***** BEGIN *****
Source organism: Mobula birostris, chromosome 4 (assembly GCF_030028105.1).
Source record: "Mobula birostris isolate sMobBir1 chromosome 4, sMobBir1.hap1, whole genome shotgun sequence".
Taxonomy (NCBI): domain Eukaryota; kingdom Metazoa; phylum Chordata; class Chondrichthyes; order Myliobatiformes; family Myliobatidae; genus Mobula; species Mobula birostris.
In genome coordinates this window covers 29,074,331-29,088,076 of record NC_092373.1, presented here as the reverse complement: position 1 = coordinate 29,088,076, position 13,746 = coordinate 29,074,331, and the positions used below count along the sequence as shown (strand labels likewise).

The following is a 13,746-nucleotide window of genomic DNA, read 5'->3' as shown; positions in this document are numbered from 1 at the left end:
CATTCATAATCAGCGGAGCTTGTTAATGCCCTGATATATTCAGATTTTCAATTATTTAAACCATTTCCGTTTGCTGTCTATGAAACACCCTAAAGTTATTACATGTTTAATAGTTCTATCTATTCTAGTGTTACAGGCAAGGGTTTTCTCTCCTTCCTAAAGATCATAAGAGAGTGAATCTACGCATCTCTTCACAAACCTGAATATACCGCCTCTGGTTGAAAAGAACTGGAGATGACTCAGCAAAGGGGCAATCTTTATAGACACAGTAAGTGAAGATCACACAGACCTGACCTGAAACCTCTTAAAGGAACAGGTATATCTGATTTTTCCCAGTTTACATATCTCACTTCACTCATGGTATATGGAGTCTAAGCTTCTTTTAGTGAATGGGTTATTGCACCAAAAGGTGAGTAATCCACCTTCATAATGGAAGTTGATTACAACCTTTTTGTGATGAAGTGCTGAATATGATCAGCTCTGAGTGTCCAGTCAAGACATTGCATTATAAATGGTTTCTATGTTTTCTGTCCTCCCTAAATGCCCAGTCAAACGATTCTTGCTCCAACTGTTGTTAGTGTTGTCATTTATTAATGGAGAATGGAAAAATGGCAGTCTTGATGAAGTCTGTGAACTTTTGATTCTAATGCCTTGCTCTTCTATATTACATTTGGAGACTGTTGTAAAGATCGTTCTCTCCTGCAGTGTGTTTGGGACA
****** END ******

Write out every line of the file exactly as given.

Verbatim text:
Source organism: Mobula birostris, chromosome 4 (assembly GCF_030028105.1).
Source record: "Mobula birostris isolate sMobBir1 chromosome 4, sMobBir1.hap1, whole genome shotgun sequence".
Taxonomy (NCBI): domain Eukaryota; kingdom Metazoa; phylum Chordata; class Chondrichthyes; order Myliobatiformes; family Myliobatidae; genus Mobula; species Mobula birostris.
In genome coordinates this window covers 29,074,331-29,088,076 of record NC_092373.1, presented here as the reverse complement: position 1 = coordinate 29,088,076, position 13,746 = coordinate 29,074,331, and the positions used below count along the sequence as shown (strand labels likewise).

The following is a 13,746-nucleotide window of genomic DNA, read 5'->3' as shown; positions in this document are numbered from 1 at the left end:
CATTCATAATCAGCGGAGCTTGTTAATGCCCTGATATATTCAGATTTTCAATTATTTAAACCATTTCCGTTTGCTGTCTATGAAACACCCTAAAGTTATTACATGTTTAATAGTTCTATCTATTCTAGTGTTACAGGCAAGGGTTTTCTCTCCTTCCTAAAGATCATAAGAGAGTGAATCTACGCATCTCTTCACAAACCTGAATATACCGCCTCTGGTTGAAAAGAACTGGAGATGACTCAGCAAAGGGGCAATCTTTATAGACACAGTAAGTGAAGATCACACAGACCTGACCTGAAACCTCTTAAAGGAACAGGTATATCTGATTTTTCCCAGTTTACATATCTCACTTCACTCATGGTATATGGAGTCTAAGCTTCTTTTAGTGAATGGGTTATTGCACCAAAAGGTGAGTAATCCACCTTCATAATGGAAGTTGATTACAACCTTTTTGTGATGAAGTGCTGAATATGATCAGCTCTGAGTGTCCAGTCAAGACATTGCATTATAAATGGTTTCTATGTTTTCTGTCCTCCCTAAATGCCCAGTCAAACGATTCTTGCTCCAACTGTTGTTAGTGTTGTCATTTATTAATGGAGAATGGAAAAATGGCAGTCTTGATGAAGTCTGTGAACTTTTGATTCTAATGCCTTGCTCTTCTATATTACATTTGGAGACTGTTGTAAAGATCGTTCTCTCCTGCAGTGTGTTTGGGACA